Customs, and what should we really be charged?
As a regular private purchaser of DVD's from overseas, and in my work a freight agent who works primarily with imports and customs clearances, it's always been interesting to me to hear stories of people who have their private shipments of DVD's brought to them (say by the Royal Mail, Parcelforce, or whoever) and the delivery person will announce that they owe them X amount for duty on them.
Some time ago with the customs resouces I have at my disposal at work, I looked into this and at that time found that DVD's were not subject to Customs Duty, but of course would always be subject to VAT at the prevailing rate and since then have been waiting for the time when it becomes my turn for the postman to ask me for money so I can tell him exactly how much I think I should owe them, as I believed we were being ripped off.
Last month my wife bought my birthday gift, a large amount of DVD's from the USA, and sure enough, the postman called and announced he would not let her have the package until she coughed up £11.46 which luckily she had on her. Unfortunately I was not there to argue the case. However, my wife allowed me to see the invoice (from Amazon.com) in order that I could make the correct calculations to see if the Post Office had got their sums right.
I have checked the current HM Customs tariff, and it would now appear customs have cottoned on to the fact that there are a heck of a lot of imported DVD's because they have now introduced a Duty rate of 3.5%. This is very specific to DVD's with something on them - blank unwritten discs are different and not subject to Duty.
OK, so lets take you through the mathematics:-
Duty is calculated on what is known as the CIF value of the goods - that is Cost, Insurance and Freight. So you take the value of the DVD, add the postage cost and insurance if there is any. In my wife's case the whole amount came to US$68.41
This has to be converted at the HMCustoms exchange rate (available to anyone who cares to look on the customs website) which changes monthly. Last month it was 1.573, so we have a CIF value of £43.49
3.5% duty is therefore £1.52
VAT is calculated on the CIF value PLUS duty (yes, you pay VAT on DUTY!!!) plus a nominal amount for transport of the goods to their destination which for this exercise we will ignore as it would add just a few pence to the final outcome.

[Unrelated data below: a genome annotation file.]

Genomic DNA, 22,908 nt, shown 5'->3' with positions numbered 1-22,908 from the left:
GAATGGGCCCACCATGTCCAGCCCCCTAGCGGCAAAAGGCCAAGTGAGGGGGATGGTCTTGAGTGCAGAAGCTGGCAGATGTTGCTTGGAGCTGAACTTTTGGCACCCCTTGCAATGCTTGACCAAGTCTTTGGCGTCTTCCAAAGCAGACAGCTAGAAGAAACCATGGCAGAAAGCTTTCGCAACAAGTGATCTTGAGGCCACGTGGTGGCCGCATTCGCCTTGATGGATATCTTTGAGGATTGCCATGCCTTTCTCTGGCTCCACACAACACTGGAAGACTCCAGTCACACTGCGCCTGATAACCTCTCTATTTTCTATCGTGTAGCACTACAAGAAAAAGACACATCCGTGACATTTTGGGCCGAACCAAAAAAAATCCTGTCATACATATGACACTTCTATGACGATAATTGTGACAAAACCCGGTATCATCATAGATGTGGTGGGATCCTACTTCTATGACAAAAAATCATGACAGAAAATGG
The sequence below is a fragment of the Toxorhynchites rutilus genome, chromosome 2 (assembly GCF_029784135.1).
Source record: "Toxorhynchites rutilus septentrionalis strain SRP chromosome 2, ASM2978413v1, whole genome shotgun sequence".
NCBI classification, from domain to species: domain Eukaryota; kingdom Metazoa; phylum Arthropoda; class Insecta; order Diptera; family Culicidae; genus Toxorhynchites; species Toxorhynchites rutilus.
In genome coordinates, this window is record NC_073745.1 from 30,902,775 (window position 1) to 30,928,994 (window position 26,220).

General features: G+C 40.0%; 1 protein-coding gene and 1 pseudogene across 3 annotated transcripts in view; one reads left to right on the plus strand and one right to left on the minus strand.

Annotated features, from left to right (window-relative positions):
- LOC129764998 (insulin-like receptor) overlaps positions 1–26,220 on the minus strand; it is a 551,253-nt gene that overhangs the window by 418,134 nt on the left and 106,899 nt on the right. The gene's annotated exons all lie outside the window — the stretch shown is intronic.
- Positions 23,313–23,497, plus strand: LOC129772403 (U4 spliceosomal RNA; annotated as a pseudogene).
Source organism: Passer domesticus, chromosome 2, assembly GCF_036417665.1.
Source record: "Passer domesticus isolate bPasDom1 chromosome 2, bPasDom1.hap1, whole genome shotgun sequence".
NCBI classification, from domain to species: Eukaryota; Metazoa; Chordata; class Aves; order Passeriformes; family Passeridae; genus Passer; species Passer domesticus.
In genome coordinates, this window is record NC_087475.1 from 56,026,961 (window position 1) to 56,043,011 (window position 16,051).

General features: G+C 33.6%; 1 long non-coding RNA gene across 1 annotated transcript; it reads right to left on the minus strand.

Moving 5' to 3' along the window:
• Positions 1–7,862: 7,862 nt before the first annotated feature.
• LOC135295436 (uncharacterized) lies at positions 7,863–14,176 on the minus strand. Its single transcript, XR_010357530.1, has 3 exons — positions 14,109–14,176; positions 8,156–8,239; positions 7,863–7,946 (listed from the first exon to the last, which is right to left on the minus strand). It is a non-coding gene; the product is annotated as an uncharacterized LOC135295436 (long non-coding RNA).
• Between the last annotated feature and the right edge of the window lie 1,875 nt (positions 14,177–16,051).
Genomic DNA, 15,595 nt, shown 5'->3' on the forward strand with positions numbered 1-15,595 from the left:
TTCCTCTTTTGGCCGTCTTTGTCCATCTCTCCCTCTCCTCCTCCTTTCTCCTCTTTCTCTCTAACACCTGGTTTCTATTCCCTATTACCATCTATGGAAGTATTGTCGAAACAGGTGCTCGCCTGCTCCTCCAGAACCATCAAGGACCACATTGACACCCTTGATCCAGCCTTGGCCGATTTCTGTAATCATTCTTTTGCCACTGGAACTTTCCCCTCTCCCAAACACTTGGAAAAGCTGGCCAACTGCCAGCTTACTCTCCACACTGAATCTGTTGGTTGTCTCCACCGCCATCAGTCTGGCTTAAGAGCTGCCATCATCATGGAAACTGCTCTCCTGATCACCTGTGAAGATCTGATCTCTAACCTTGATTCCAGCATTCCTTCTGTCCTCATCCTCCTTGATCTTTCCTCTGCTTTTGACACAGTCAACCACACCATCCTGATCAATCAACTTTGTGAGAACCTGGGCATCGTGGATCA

So we have a new CIF+Duty value for VAT of £45.01 which at 17.5% is £7.87 (or £7.88 if we round up).
Add the VAT and Duty together and you get £9.40
So, you're saying to yourself, I am quibbling over £2, and to be honest I am not because I suspect the Post Office would claim the £2 would go toward administration charges. It all seems fair enough, and in my job, you don't want to be arguing with HM Customs anyway.
However, although I do not work for a courier or the Post Office, I do know that such organisations have a very different way of Customs Clearing the vast quantities of cargo that they carry daily. They are batched, so your one little pack of 3 DVD's will be cleared along with hundreds or thousands of other little consignments in one go. This vastly reduces said "admin" costs. Some slip through the net (and we all feel glad that we didn't have to pay VAT or Duty on our DVD's) but others obviously don't and I am worried that people are paying too much in so called duties without question or asking for written calcuations - after all, most goods like this are shipped with an invoice inside the package which a courier or the Post Office will never see, so how do they know what to charge or what the goods are worth to customs? How do they even know it's a written DVD but rather a blank DVD which is not liable to Duty at all? I notice many websites have disclaimers about local taxes, but I think it is important to raise awareness of the actual figures and calculations involved.
I don't expect people to be stood on their doorstep arguing with the postman, but I do think after they receive their goods and if they have had to pay duty/VAT that they might do well to do the calculations themselves to see if they have paid too much. Or maybe we should just ask the DVD exporters to mark everything as "Unwritten DVD's"!